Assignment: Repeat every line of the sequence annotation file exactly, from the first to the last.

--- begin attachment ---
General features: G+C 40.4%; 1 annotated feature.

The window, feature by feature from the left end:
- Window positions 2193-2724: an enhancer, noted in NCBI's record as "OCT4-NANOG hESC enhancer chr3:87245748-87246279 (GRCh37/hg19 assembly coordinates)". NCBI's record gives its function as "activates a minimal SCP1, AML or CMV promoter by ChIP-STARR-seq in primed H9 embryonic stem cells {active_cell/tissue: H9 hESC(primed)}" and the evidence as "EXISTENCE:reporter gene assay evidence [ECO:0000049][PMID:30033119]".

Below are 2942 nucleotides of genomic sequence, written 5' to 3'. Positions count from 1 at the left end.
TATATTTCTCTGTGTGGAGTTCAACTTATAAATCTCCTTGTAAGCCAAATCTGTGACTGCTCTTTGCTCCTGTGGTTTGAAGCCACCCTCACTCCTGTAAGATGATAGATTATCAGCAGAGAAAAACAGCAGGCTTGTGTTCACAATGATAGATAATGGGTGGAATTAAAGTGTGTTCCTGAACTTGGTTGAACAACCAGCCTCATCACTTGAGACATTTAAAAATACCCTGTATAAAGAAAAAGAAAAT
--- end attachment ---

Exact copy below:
General features: G+C 40.4%; 1 annotated feature.

The window, feature by feature from the left end:
- Window positions 2193-2724: an enhancer, noted in NCBI's record as "OCT4-NANOG hESC enhancer chr3:87245748-87246279 (GRCh37/hg19 assembly coordinates)". NCBI's record gives its function as "activates a minimal SCP1, AML or CMV promoter by ChIP-STARR-seq in primed H9 embryonic stem cells {active_cell/tissue: H9 hESC(primed)}" and the evidence as "EXISTENCE:reporter gene assay evidence [ECO:0000049][PMID:30033119]".

Below are 2942 nucleotides of genomic sequence, written 5' to 3'. Positions count from 1 at the left end.
TATATTTCTCTGTGTGGAGTTCAACTTATAAATCTCCTTGTAAGCCAAATCTGTGACTGCTCTTTGCTCCTGTGGTTTGAAGCCACCCTCACTCCTGTAAGATGATAGATTATCAGCAGAGAAAAACAGCAGGCTTGTGTTCACAATGATAGATAATGGGTGGAATTAAAGTGTGTTCCTGAACTTGGTTGAACAACCAGCCTCATCACTTGAGACATTTAAAAATACCCTGTATAAAGAAAAAGAAAAT